We would appreciate your thoughts, experiences and connections with any or all parts of this hypothesisthe role faith has played in your innovation efforts. The dialogue itself should help us each with more, better and even faster, innovations that work®.

This article by Lanny Vincent originally appeared in Innovating Perspectives in September 2003. Subsequently Lanny wrote the book Prisoners of Hope: How Innovators and Others Get Lift for Innovating (published by Westbow Press in 2011), which expands and elaborates on the subject of this article. For more information, please go to http://www.innovationsthatwork.com/books-poh.html

For other back issues of our newsletter, please visit www.innovationsthatwork.com or call (415) 387-1270.  

© 2013 Vincent & Associates, Ltd. 

Tuesday, April 2, 2013

Feel the Temperature of Change

You probably heard the story about the two frogs. One frog is dropped into a pot of boiling water and immediately jumps out. A second frog is dropped into a pot of lukewarm water, the water temperature is gradually increased, the frog stays put and eventually boils to death.

The difference between the two frogs can be instructive to those of us at risk of becoming victims of our own success. Of the two frogs, the one at greater risk is obviously the one who was unaware of the threatening, albeit gradual, changes occurring in his immediate environment. The frog who survived was the one who had enough “feel” for his environment to allow him to respond appropriately.

How sensitive a corporation is to its environment can be crucial to its long-term success. For example, how well does your company or division update its understanding of the immediate business environment? And, how well does your team “sense” the subtle and gradual changes in that environment, especially those that signal lasting change?

Sensitivity, more than precision or accuracy, may be what is most important. The frog that survived did not calibrate the exact temperature of the water. He leapt out because it was too hot. That was all he needed to know. When conditions are turbulent or in a period of rapid change, it may be more useful to get a general feel for the major factors than to worry about the precision of the environment analysis.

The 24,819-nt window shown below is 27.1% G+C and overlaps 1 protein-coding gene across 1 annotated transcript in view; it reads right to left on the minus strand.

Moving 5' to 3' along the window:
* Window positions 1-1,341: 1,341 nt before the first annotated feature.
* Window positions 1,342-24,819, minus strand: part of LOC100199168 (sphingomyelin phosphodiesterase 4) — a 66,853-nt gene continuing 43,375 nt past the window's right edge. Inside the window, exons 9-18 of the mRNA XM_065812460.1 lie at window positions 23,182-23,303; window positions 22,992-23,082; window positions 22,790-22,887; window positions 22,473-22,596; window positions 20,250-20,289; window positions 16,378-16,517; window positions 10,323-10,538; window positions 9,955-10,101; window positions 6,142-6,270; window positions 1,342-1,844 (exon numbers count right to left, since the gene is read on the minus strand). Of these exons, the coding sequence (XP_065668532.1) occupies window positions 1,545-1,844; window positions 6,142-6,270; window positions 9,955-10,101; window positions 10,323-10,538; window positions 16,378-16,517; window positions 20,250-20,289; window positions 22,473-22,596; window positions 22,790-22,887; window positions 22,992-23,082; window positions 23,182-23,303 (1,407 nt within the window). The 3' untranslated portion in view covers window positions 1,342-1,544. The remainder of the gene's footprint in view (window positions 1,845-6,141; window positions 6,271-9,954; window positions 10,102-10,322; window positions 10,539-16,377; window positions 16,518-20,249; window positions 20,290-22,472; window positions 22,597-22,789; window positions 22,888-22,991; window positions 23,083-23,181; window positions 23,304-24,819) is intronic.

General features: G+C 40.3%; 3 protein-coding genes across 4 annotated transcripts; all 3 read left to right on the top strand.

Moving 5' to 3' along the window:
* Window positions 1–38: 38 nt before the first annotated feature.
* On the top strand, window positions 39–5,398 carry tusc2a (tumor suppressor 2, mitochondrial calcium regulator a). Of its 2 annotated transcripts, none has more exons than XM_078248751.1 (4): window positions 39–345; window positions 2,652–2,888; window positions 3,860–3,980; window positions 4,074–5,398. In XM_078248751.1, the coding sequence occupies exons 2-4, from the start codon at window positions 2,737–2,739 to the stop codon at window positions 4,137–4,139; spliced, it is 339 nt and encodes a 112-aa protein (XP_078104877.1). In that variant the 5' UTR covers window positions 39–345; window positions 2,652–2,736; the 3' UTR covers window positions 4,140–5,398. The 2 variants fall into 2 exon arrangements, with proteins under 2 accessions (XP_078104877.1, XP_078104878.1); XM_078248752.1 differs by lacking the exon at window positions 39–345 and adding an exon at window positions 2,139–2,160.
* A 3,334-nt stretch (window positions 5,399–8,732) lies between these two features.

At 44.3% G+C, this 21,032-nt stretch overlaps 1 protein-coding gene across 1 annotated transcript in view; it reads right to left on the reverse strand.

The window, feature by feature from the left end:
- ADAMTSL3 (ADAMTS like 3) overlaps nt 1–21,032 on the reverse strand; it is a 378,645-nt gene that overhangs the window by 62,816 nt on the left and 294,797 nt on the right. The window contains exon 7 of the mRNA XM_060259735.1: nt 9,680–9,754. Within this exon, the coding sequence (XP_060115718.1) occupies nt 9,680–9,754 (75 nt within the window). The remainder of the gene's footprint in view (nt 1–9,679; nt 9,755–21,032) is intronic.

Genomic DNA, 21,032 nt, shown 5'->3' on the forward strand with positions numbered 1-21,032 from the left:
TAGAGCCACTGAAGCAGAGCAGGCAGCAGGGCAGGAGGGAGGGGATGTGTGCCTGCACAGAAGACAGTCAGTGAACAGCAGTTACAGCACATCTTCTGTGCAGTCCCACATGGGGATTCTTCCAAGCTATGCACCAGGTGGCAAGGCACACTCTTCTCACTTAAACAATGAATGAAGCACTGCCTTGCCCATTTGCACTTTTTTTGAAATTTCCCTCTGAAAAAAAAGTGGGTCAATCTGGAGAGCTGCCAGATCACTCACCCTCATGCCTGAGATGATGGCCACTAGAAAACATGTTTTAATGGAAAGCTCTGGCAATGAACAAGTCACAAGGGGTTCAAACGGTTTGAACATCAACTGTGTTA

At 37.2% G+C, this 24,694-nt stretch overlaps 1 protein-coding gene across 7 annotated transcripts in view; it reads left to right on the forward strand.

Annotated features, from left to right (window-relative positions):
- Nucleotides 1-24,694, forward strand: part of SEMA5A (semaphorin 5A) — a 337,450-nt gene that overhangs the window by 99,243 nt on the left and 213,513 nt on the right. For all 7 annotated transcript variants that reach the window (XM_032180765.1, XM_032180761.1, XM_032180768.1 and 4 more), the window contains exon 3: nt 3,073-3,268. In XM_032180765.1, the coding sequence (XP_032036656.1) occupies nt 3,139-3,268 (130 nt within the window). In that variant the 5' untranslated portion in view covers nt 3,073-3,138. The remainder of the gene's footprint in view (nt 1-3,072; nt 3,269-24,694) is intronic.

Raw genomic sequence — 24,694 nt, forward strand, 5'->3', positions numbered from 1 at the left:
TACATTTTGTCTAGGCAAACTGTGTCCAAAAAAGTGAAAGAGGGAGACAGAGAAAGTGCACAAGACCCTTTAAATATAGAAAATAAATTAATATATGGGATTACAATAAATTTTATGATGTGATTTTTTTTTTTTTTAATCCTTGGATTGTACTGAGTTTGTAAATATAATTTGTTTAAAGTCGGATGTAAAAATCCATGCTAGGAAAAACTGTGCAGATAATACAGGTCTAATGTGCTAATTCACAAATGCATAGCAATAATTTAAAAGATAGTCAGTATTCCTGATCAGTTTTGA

The president of Specialized Bicycle Components, Inc., Michael Sinyard, sensed the water boiling in the late 1970s. He began to notice how some enthusiasts were rigging up their bicycles to ride on mountain trails in Marin County, California, and Boulder, Colorado. In the subtle changes, he saw an opportunity, and was the first to capitalize on the mountain bike craze. He changed what as once a parts distribution company into the first and leading mountain bike company in the world. Being alert to the significance of subtle and early changes, and having a willingness to act even with an imprecise understanding, must be counted as essential factors that led to his success.

Karl Weick, in his book Sensemaking in Organizations, relates the story of a young Hungarian lieutenant who sends his men into the Swiss Alps on a reconnaissance mission. Shortly after they left, it began to snow and soon turned into a blizzard. The lieutenant feared he had sent his men into the icy wilderness to die. Three days later, however, the men returned. Relieved, the lieutenant asked where they had been and how they made their way back. They said they considered themselves lost and waited for their death. Then one of them found a map in his pocket, which calmed them down. They pitched camp, lasted out the snowstorm, and then, with the map, they discovered their bearings and here they were. The lieutenant asked to see the map and had a good look at it. He discovered to his astonishment that it was not a map of the Alps at all. Instead, it was a map of the Pyrenees! Weick concludes, “This incident raises the intriguing possibility that when you are lost, any old map will do!”

Understanding the environment with precise accuracy was not necessary, but the decision to get moving was.

This article by Lanny Vincent originally appeared in Innovating Perspectives in June 1996. For other issues of our newsletter, please go to www.innovationsthatwork.com or call (415) 387-1270.  

© 2013 Vincent & Associates, Ltd.